‘Cross-carrier Chuck’ shares message of hope

Published 12:00 am Tuesday, November 9, 2004

AHOSKIE – Two thousand years ago in Jerusalem, when Roman law spelled out capital punishment in the embodiment of crucifixion, it was not uncommon to see men carrying crosses through the public square, but to see a man carrying one in downtown Ahoskie recently surely begs an explanation.

Chuck Johnson, otherwise known as &uot;Cross carrier Chuck,&uot; is on a mission to walk across the country on foot to share a message of hope, forgiveness and love to all who are willing to lend an ear and, on Thursday, that journey led him to the small town of Ahoskie.

&uot;I do this to help remind people that they need God in their lives,&uot; said the 42-year-old Anaheim, California native who is on his ninth trip across the nation.

Raised in by Christian parents in San Jose, Johnson said that his calling came to him after a two-week long outpouring of intense prayer to God.

&uot;I had been reading the Bible since I was seven years old, but it wasn’t until after college in 1986 that I received the Holy Spirit,&uot; he said.

&uot;After I was baptized I prayed every day, asking God to fill me with His spirit and it wasn’t long before I knew exactly what God wanted me to do.&uot; Giving up all he had, with the exception of $55 dollars, Johnson purchased the materials he needed to build his first cross, leaving him with mere pocket change for his journey.

With the cross fully constructed, Johnson set off from Tijuana, Mexico and has since traveled over 30,000 miles, encouraging and praying with people along the way.

&uot;I have been to every state in the U.S. except Alaska and Hawaii,&uot; said Johnson who has been sojourning wherever the Lord leads over the past 18 years.

&uot;Sometimes I stay in a motel so I can shower and rest, but other times I simply sleep outside,&uot; he said. &uot;It just depends. My home is wherever the cross is.&uot;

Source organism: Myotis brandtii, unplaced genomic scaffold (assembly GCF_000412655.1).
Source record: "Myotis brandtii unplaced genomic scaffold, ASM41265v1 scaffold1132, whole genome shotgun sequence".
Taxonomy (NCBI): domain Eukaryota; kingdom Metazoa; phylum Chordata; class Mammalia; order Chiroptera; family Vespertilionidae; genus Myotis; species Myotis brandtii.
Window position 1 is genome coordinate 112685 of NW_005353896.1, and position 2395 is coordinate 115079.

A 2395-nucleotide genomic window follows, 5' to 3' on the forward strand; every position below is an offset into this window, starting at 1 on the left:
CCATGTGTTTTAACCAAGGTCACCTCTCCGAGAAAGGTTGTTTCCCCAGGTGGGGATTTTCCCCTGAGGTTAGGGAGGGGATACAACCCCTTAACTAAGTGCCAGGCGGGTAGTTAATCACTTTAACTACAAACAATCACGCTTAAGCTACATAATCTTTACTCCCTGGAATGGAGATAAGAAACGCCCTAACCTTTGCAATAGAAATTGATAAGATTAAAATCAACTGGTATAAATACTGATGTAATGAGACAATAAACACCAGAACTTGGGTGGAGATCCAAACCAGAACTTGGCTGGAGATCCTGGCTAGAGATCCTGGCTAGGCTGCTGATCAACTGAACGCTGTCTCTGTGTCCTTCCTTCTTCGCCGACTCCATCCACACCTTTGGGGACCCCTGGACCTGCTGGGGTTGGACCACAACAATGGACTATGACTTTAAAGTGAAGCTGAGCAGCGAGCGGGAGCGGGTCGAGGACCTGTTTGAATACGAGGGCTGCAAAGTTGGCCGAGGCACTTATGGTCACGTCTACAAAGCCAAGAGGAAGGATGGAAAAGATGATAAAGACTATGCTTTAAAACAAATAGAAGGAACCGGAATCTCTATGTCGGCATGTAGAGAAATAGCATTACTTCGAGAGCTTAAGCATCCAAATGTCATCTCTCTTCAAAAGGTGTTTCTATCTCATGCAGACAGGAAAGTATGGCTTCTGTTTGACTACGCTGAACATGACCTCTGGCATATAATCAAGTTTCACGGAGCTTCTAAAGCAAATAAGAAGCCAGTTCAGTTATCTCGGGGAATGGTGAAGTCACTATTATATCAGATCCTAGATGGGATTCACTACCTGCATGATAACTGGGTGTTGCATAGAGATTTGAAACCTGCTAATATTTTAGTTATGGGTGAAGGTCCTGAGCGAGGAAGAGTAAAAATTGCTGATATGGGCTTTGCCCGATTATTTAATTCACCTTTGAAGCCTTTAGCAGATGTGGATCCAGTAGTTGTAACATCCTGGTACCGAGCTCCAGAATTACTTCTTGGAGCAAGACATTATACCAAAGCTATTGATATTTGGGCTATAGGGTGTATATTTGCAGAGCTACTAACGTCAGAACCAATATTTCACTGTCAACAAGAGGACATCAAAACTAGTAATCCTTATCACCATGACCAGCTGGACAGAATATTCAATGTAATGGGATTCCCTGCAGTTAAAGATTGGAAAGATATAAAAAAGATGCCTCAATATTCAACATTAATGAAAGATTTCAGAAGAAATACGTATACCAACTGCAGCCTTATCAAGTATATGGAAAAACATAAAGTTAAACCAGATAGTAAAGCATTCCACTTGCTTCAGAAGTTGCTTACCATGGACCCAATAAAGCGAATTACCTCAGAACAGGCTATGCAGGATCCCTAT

Johnson says he doesn’t worry about what the next moment will bring because he knows as long as he is seeking God, He will provide for his needs.

&uot;He never gives me more than I can handle,&uot; said Johnson. &uot;One time when I was just outside of Bakersfield, California, a young man pulled over and offered to give me a ride. I noticed that his truck was sputtering pretty bad so before I got in I jokingly asked him if his truck was going to make it and to make a long story short, it didn’t.&uot;

With a gas station in their view, Johnson said the two untied the cross and began walking in that direction. &uot;As we got closer, a man greeted us with his eyes, reached into his wallet, pulled out $300 and simply said that God told him to do this. Ironically, that was the exact amount it cost to repair the man’s truck.&uot;

Johnson, who has no source of income except for donations, said that although he doesn’t hitchhike, he does accept rides when offered. &uot;I don’t walk the whole time. There have been many occasions when someone has stopped and asked me if I needed a ride and I have taken them up on it to get to the next town.&uot;

To avoid the cold winter weather, Johnson said he is setting his sights on the south. &uot;Right now, I am heading for Florida, but I go wherever the Lord leads me,&uot; he said.

As a result of his pilgrimage, Johnson has also begun writing a book to document his traveling experiences. &uot;I wanted to record some of the experiences I’ve had on the road and write about the interesting people I met,&uot; he said.

The tentative title for the unfinished work, &uot;I Carry the Cross, God Does All the Work&uot; is a reflection of Johnson’s philosophy.

&uot;I don’t preach to people, I pray with them and let God do the rest. When people ask me if I’m in the business of saving souls, I tell them, ‘no, I can’t do that, only Christ can do that. I’m just here to encourage Christians and share the gospel with those who want to hear it.’&uot;

On his way to Florida, Johnson plans to visit Windsor, Williamston and Rocky Mount before trekking down Interstate 95.

On average, Johnson said it usually takes him between four and five months to travel across the country.

&uot;It’s quite the workout, but I haven’t been sick in 20 years,&uot; he said with a laugh. &uot;It just goes to show that you can’t outwork Him or out give Him.&uot;

For more information on Johnson’s ministry visit: www.crosscarrierchuck.com.